Listening to everything, so you don't have to

All the new stuff will be here: RatDog, Furthur, Phil & Friends... I listen to the rehearsal tapes that surface on etree, I watch the videos from Dime and Trader's Den. I also occasionally post little research projects on various periods and people that were pivotal in the life of the Grateful Dead.
Everything you never got around to checking out, I did.

Monday, January 11, 2010

Furthur, New Year's 2009

Furthur is evidently taking itself seriously. After the April-May Dead tour, Weir expressed his feeling that they needed to keep this up, and not go to sleep in between tours. The drummers, it turned out, would not be on board. Bill Kreutzmann, after fifteen years of resistance (at the first post-Jerry band meeting, he told the group he was not interested in going on with the Grateful Dead), officially called it quits even before his last TD gig at Rothbury. He plays with whoever he wants, whenever he wants: he has his trio, and does low-key pick-up shows like the one in Manhattan with Mike Gordon and Scott Murawski, or the “Tropical Jam” on New Year’s day in Kauai (more on that in my next post)… Mickey, meanwhile, went back to his myriad projects. Since June, he was featured on the History Channel’s Universe series, won the first World Music Grammy, was inducted into the Percussive Arts Society Hall of Fame, performed with Jimmy Buffet and most of the Global Drum Project at the Walter Cronkite tribute concert and spoke at the Smithsonian, to list a few of the things that made it onto his website. That left Bob and Phil to make a go of it.

Unheard of in the live music business, Furthur has begun a series of “live rehearsals,” which involves inexpensive shows ($25) at very small venues (225 people) with no expectations, giving them a chance to try out new and rehashed material in front of a crowd. There were two before New Year’s, and there are scheduled to be a total of ten in January. So far, no recordings have made it into circulation, but the setlists are available; they have covered a very wide selection from their combined catalogues, from very old GD tunes (Alligator, Next Time You See Me) to Phil and Weir’s respective side-project material (Silvio, Money For Gasoline, No More Do I), plus Ryan Adams’ Magnolia Mountain and Peaceful Valley, and Brent’s Just A Little Light. Fifteen years after the last Grateful Dead show, they are incorporating the music that the community has been living with into something more than a GD-nostalgia trip. It’s about time.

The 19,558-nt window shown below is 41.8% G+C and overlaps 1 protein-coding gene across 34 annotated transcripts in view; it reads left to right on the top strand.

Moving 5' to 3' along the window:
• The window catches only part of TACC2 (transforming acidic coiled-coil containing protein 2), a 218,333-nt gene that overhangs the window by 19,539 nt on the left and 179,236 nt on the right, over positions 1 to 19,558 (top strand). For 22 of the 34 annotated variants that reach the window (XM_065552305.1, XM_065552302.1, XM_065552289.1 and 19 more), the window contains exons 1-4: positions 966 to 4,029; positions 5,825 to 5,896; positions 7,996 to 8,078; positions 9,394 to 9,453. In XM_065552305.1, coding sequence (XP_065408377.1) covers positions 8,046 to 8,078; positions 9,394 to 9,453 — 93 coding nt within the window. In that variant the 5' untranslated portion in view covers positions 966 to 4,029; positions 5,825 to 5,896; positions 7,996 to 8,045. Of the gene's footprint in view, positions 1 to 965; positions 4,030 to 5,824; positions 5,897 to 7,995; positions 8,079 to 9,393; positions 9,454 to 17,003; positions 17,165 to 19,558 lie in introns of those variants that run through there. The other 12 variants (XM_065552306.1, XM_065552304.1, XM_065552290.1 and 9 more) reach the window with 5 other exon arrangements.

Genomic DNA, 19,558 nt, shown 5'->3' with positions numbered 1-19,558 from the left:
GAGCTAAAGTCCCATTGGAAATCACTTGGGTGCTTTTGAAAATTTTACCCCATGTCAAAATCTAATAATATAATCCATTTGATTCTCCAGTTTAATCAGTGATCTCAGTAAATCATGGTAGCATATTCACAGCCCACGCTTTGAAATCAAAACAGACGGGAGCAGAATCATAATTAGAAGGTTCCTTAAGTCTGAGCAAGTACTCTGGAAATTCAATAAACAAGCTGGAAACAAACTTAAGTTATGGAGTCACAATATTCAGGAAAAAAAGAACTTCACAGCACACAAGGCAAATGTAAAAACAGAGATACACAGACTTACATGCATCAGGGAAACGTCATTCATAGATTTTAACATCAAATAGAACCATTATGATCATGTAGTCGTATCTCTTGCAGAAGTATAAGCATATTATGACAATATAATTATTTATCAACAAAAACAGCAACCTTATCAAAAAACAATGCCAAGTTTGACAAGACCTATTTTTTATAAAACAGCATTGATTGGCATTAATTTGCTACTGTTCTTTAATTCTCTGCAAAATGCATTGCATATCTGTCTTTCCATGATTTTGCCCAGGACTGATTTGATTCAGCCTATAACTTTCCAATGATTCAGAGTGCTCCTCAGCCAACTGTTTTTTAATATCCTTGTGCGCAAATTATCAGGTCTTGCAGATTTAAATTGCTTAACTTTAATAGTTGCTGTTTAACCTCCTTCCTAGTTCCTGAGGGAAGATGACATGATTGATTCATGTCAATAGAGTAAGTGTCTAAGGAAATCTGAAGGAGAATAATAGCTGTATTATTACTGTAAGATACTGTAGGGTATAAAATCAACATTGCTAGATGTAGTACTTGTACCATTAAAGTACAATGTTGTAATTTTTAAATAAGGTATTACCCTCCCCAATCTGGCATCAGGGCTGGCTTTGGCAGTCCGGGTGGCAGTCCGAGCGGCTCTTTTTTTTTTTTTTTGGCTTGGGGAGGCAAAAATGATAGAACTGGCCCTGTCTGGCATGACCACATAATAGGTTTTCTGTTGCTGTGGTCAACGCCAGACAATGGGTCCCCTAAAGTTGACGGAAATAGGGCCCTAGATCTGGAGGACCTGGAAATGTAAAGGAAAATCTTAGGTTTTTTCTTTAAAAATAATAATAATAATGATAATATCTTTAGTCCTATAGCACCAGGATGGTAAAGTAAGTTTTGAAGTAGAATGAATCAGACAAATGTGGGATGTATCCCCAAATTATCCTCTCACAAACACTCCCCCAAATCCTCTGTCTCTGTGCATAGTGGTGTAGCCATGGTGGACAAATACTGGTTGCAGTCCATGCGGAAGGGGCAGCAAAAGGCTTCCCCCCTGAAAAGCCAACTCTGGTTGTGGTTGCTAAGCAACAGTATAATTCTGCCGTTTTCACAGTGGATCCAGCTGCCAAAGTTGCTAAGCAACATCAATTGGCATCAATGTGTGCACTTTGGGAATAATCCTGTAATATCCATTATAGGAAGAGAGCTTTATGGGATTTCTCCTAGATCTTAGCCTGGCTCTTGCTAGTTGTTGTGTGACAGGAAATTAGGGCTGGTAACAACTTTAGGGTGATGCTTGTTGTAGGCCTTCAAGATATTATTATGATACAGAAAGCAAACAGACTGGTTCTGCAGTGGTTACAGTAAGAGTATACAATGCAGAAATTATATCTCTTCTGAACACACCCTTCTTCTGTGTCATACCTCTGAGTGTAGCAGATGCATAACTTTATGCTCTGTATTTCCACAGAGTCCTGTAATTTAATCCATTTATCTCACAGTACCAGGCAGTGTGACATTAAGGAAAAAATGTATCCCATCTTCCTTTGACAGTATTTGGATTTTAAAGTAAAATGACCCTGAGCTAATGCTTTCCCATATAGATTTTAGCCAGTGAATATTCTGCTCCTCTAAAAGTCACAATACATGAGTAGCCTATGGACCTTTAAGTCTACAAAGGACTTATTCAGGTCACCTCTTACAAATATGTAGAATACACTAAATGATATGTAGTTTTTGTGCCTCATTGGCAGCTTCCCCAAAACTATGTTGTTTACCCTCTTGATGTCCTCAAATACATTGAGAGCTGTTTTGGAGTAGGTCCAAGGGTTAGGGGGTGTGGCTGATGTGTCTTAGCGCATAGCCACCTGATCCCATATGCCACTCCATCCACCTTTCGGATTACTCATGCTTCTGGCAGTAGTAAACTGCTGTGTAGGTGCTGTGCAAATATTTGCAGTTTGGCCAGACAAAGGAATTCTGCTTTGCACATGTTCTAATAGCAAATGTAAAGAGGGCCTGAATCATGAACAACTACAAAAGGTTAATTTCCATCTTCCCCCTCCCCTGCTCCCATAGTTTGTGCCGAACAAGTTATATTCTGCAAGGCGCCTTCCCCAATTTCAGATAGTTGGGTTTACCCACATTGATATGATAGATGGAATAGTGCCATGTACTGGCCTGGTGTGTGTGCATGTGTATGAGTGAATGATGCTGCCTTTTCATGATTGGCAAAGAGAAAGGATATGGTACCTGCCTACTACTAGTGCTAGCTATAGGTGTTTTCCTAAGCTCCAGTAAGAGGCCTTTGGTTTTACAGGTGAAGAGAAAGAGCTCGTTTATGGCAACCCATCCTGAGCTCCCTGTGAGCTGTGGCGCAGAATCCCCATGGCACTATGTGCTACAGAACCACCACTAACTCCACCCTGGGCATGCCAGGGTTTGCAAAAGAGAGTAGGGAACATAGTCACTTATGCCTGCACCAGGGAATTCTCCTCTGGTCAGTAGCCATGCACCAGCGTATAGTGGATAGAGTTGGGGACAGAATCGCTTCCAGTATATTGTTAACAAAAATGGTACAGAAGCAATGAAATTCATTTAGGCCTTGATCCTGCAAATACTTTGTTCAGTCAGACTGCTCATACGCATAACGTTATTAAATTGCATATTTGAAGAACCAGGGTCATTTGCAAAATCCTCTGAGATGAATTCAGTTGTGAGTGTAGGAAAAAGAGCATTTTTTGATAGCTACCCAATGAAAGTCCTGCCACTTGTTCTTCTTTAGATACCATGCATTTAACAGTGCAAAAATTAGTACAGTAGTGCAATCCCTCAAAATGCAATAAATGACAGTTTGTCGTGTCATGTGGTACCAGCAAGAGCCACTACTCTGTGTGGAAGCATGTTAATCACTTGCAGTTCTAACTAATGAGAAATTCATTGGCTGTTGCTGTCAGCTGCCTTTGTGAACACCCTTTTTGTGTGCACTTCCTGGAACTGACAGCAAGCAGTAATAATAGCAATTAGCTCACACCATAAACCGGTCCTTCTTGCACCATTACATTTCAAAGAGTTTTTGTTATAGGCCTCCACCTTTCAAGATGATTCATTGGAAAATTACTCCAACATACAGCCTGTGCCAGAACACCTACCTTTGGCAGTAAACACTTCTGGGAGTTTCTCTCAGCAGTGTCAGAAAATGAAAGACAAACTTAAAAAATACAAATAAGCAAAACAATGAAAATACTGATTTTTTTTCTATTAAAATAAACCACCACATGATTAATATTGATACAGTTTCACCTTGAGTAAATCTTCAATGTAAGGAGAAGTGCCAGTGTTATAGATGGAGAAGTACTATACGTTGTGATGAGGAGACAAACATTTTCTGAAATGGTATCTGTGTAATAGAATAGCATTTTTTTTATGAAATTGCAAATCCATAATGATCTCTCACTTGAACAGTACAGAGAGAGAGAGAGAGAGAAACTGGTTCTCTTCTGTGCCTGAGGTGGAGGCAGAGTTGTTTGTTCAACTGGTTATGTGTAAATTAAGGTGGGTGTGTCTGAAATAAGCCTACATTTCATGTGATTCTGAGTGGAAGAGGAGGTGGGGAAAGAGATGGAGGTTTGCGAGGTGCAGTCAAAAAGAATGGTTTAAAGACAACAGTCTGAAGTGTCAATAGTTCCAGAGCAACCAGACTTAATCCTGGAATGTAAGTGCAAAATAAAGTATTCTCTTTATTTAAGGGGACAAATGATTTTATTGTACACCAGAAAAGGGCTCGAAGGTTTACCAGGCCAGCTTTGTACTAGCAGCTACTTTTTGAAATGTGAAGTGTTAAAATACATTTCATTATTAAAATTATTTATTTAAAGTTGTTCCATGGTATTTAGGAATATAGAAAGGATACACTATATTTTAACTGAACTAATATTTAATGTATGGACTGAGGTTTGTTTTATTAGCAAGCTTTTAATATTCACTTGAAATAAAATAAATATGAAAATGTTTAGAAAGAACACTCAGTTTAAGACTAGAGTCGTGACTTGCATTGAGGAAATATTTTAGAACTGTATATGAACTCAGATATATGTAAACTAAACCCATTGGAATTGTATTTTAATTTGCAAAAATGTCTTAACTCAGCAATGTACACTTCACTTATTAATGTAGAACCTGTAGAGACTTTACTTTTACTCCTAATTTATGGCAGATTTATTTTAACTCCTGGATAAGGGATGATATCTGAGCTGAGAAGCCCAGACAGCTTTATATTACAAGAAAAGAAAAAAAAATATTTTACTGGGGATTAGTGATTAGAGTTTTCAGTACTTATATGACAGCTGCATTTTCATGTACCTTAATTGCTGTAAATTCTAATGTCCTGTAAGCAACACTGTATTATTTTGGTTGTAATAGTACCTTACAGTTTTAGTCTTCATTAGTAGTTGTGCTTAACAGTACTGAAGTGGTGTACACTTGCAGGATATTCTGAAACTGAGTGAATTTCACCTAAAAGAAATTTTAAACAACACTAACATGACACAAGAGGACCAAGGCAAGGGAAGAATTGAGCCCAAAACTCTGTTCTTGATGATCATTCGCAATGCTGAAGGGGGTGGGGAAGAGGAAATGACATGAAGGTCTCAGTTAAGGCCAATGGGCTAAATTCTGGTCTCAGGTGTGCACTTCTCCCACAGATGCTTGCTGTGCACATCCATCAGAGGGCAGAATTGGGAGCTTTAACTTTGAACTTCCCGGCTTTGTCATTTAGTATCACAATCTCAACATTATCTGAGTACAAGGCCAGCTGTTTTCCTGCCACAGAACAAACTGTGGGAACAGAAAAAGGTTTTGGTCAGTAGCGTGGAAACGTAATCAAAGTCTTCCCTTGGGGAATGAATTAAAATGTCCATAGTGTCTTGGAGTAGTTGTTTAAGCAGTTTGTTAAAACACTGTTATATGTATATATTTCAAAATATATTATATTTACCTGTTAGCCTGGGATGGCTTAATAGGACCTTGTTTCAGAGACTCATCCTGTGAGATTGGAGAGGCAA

Most of the tunes listed above were brought out after the two New Year’s shows in San Francisco, however, so that the songs played there covered familiar territory (except for a breakout of Pink Floyd’s Time on the 31st). There were few surprises, either in performance or song selection. All the major standards were represented: Scarlet>Fire, Playin’, Eyes, Dark Star, Terrapin, China>Rider, Help>Slip>Frank, St. Stephen>Eleven (sans the William Tell bridge), Truckin’, UJB, Other One and of course Not Fade Away. There was an interesting sandwich of Born Cross-Eyed between Cryptical and The Other One, and a John-led After Midnight to end set two on the 31st.
The band is getting tighter. There is no more aimless noodle-jamming before sets and between songs. Some of the transitions were extremely tight. HC Sunshine>Bertha and Playin>Eyes come to mind (30th), and there was also a very interesting jam at the end of Cryptical, a blend of both Cryptical and the Other One (replacing the traditional drum interlude).